And here it is in a table.


Whether you look at the graph or the table the swap exactly offsets the loan and deposit. This means there is no net interest rate exposure. The bank is hedged against changes in interest rates.

When to hedge

Whether the interest rate risk is hedged will largely depend on two factors.

  1. What is the risk appetite of the bank or society? The more conservative the business the lower will be the appetite for risk taking and the smaller the risk limits will be. 

  2. Within the risk limits what is the expectation for interest rate changes? If you anticipate falling interest rates, hedging the interest rate exposure using a swap may not be entirely appropriate. An unhedged position within limits is potentially more profitable. But it also presents a risk if interest rates do not move as predicted.

Limits on the interest rate gap

Because the gap report is showing an interest rate risk some firms apply a limit to the net asset or liability positions for each time bucket.


In the above example a tapering limit has been applied to the exposures. This means that the limit gets smaller the further you go out in time.

The reason for this is because longer dated mismatches are more sensitive to changes in interest rates and therefore present the firm with greater risk. In this diagram the circled area shows a break in the limit which needs to be corrected by hedging.

Strengths & Weaknesses

Gap reports are simple. They put assets and liabilities into repricing time buckets. For straight forward products it is easy to see your risk. Here is a gap report. Would the bank make or lose money if interest rates fell? What do you think?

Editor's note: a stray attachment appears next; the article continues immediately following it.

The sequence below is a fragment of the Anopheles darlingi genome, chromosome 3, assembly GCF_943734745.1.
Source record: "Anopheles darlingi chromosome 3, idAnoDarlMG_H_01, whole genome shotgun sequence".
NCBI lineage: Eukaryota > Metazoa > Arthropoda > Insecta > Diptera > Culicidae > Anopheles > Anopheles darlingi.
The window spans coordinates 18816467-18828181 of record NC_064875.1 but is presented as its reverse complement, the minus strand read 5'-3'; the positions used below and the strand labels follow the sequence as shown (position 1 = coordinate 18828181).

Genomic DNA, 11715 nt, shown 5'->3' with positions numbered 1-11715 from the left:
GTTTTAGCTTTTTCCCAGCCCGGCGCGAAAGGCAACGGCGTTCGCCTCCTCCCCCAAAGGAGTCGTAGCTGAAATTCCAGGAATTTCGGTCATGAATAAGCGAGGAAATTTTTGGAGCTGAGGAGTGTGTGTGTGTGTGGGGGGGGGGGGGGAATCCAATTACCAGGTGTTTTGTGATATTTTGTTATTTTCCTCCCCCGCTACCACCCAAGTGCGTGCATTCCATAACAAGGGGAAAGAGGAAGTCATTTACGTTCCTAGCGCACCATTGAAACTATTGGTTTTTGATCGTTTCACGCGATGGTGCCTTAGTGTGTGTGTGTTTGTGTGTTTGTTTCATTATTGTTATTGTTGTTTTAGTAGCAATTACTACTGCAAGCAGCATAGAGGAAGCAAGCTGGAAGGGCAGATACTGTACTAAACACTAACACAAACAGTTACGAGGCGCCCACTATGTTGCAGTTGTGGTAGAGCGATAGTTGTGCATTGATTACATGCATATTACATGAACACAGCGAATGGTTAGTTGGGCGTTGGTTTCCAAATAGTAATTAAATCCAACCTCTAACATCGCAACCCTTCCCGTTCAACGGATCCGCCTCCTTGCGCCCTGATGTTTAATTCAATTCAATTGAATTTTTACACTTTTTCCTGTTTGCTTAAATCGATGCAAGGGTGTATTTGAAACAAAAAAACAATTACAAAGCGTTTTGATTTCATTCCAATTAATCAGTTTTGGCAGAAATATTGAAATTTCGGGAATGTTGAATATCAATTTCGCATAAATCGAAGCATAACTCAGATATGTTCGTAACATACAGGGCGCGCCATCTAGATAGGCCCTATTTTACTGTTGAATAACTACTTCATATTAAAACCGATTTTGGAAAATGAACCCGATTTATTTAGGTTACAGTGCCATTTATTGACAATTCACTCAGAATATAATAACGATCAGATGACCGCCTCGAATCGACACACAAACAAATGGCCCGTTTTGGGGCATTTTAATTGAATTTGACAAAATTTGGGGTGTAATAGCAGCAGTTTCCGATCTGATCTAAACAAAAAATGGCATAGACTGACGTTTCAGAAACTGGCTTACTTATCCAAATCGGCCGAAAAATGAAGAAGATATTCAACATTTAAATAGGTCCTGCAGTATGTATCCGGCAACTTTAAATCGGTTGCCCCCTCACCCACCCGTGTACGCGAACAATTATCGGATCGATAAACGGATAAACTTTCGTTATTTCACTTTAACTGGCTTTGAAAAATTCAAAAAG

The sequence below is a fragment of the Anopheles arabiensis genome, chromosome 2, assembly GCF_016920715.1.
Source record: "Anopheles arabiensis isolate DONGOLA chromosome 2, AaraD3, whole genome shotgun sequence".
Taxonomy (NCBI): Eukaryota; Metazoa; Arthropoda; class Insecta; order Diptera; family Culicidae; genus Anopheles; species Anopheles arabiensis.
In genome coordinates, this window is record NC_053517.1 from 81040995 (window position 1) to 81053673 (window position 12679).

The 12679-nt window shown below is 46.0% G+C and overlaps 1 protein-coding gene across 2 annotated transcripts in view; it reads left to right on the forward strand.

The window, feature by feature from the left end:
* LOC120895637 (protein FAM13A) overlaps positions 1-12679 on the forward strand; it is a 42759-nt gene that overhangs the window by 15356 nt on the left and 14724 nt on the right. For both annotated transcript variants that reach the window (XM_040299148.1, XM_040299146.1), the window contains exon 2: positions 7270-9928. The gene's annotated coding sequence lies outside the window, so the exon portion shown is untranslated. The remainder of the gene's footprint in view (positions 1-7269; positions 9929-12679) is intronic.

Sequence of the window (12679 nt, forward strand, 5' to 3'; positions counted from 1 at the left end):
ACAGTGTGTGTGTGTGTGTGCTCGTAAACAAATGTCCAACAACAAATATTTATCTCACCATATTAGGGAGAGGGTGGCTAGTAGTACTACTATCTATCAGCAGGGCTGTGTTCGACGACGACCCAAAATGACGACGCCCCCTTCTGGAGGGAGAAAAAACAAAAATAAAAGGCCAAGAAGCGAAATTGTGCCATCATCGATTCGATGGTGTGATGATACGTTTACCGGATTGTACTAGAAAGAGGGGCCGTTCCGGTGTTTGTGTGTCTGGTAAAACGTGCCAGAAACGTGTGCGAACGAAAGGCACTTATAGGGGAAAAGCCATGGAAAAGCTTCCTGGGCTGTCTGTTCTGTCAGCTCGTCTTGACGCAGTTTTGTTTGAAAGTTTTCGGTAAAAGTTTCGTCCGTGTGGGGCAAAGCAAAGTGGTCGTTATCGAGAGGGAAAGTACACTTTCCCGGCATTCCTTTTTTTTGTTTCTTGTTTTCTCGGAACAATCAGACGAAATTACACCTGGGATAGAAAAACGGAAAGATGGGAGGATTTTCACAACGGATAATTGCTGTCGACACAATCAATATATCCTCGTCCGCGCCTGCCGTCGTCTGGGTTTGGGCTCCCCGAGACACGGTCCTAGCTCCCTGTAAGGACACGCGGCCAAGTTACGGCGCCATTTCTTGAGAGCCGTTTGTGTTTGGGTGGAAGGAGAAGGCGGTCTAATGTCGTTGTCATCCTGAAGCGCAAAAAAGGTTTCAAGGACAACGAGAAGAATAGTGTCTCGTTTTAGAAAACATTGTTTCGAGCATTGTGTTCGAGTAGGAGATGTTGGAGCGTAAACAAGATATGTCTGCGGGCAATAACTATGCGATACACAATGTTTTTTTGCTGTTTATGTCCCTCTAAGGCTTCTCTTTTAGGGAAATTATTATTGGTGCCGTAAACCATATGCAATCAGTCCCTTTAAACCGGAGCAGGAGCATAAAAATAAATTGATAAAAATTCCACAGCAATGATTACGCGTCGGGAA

The bank has a long dated asset funded by a short term liability so it would gain if interest rates fell. We could also calculate an approximate gain for a small change in the yield curve. It is this simplicity that makes gap reports popular with many managers. Is there anything else?

Yes, by observing how the gap report has changed you can see how your risk has altered day-to-day. Dealers who see an unexpected change in the report should check to see if the previous day's trades have been recorded correctly.

The weaknesses

The simplicity of the gap report is also one of its weaknesses. It cannot cope with option positions like caps and floors with the accuracy that many institutions require.

It also fails to show you the risks associated with loan pre-payments. The gap report only shows you the results of prepayment after it has occurred. What problem does this lead to?